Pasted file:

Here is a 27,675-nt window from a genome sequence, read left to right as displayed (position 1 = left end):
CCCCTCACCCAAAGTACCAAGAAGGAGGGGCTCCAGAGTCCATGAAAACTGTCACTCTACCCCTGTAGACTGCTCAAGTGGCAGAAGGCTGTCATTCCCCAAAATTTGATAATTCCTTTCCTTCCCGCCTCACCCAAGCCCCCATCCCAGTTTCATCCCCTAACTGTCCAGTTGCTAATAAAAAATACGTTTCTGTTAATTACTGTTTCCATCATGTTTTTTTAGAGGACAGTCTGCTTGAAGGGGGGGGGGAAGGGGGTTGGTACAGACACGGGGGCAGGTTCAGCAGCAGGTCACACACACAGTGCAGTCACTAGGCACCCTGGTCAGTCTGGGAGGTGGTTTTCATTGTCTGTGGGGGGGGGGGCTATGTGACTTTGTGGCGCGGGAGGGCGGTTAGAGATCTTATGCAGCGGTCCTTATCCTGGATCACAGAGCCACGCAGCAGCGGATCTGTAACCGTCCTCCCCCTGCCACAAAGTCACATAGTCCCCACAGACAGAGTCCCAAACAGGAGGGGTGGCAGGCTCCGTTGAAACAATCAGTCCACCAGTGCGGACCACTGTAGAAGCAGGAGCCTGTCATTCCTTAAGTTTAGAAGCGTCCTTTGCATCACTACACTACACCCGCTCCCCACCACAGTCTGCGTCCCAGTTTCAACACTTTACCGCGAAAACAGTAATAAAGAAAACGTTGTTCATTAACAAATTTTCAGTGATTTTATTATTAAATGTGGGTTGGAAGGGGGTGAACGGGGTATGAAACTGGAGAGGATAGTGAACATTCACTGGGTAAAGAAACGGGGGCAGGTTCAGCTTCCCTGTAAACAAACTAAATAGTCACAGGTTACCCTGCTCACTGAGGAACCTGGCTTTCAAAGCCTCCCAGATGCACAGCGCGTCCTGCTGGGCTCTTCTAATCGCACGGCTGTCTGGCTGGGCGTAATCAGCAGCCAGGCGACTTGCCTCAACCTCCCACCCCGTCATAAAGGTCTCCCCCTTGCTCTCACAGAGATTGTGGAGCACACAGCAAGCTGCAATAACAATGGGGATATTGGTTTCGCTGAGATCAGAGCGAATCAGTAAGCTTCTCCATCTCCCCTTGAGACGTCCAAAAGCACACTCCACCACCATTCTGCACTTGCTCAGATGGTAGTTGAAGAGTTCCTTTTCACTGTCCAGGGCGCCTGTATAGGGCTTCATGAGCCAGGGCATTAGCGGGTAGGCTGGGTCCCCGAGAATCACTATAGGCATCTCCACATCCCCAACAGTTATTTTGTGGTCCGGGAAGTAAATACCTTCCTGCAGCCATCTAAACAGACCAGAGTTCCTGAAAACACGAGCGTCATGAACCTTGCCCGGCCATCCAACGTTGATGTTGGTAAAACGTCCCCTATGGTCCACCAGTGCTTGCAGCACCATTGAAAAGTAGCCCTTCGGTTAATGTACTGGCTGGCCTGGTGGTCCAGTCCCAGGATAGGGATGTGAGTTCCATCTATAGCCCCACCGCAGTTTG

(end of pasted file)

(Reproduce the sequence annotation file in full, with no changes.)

Here is a 27,675-nt window from a genome sequence, read left to right as displayed (position 1 = left end):
CCCCTCACCCAAAGTACCAAGAAGGAGGGGCTCCAGAGTCCATGAAAACTGTCACTCTACCCCTGTAGACTGCTCAAGTGGCAGAAGGCTGTCATTCCCCAAAATTTGATAATTCCTTTCCTTCCCGCCTCACCCAAGCCCCCATCCCAGTTTCATCCCCTAACTGTCCAGTTGCTAATAAAAAATACGTTTCTGTTAATTACTGTTTCCATCATGTTTTTTTAGAGGACAGTCTGCTTGAAGGGGGGGGGGAAGGGGGTTGGTACAGACACGGGGGCAGGTTCAGCAGCAGGTCACACACACAGTGCAGTCACTAGGCACCCTGGTCAGTCTGGGAGGTGGTTTTCATTGTCTGTGGGGGGGGGGGCTATGTGACTTTGTGGCGCGGGAGGGCGGTTAGAGATCTTATGCAGCGGTCCTTATCCTGGATCACAGAGCCACGCAGCAGCGGATCTGTAACCGTCCTCCCCCTGCCACAAAGTCACATAGTCCCCACAGACAGAGTCCCAAACAGGAGGGGTGGCAGGCTCCGTTGAAACAATCAGTCCACCAGTGCGGACCACTGTAGAAGCAGGAGCCTGTCATTCCTTAAGTTTAGAAGCGTCCTTTGCATCACTACACTACACCCGCTCCCCACCACAGTCTGCGTCCCAGTTTCAACACTTTACCGCGAAAACAGTAATAAAGAAAACGTTGTTCATTAACAAATTTTCAGTGATTTTATTATTAAATGTGGGTTGGAAGGGGGTGAACGGGGTATGAAACTGGAGAGGATAGTGAACATTCACTGGGTAAAGAAACGGGGGCAGGTTCAGCTTCCCTGTAAACAAACTAAATAGTCACAGGTTACCCTGCTCACTGAGGAACCTGGCTTTCAAAGCCTCCCAGATGCACAGCGCGTCCTGCTGGGCTCTTCTAATCGCACGGCTGTCTGGCTGGGCGTAATCAGCAGCCAGGCGACTTGCCTCAACCTCCCACCCCGTCATAAAGGTCTCCCCCTTGCTCTCACAGAGATTGTGGAGCACACAGCAAGCTGCAATAACAATGGGGATATTGGTTTCGCTGAGATCAGAGCGAATCAGTAAGCTTCTCCATCTCCCCTTGAGACGTCCAAAAGCACACTCCACCACCATTCTGCACTTGCTCAGATGGTAGTTGAAGAGTTCCTTTTCACTGTCCAGGGCGCCTGTATAGGGCTTCATGAGCCAGGGCATTAGCGGGTAGGCTGGGTCCCCGAGAATCACTATAGGCATCTCCACATCCCCAACAGTTATTTTGTGGTCCGGGAAGTAAATACCTTCCTGCAGCCATCTAAACAGACCAGAGTTCCTGAAAACACGAGCGTCATGAACCTTGCCCGGCCATCCAACGTTGATGTTGGTAAAACGTCCCCTATGGTCCACCAGTGCTTGCAGCACCATTGAAAAGTAGCCCTTCGGTTAATGTACTGGCTGGCCTGGTGGTCCAGTCCCAGGATAGGGATGTGAGTTCCATCTATAGCCCCACCGCAGTTTG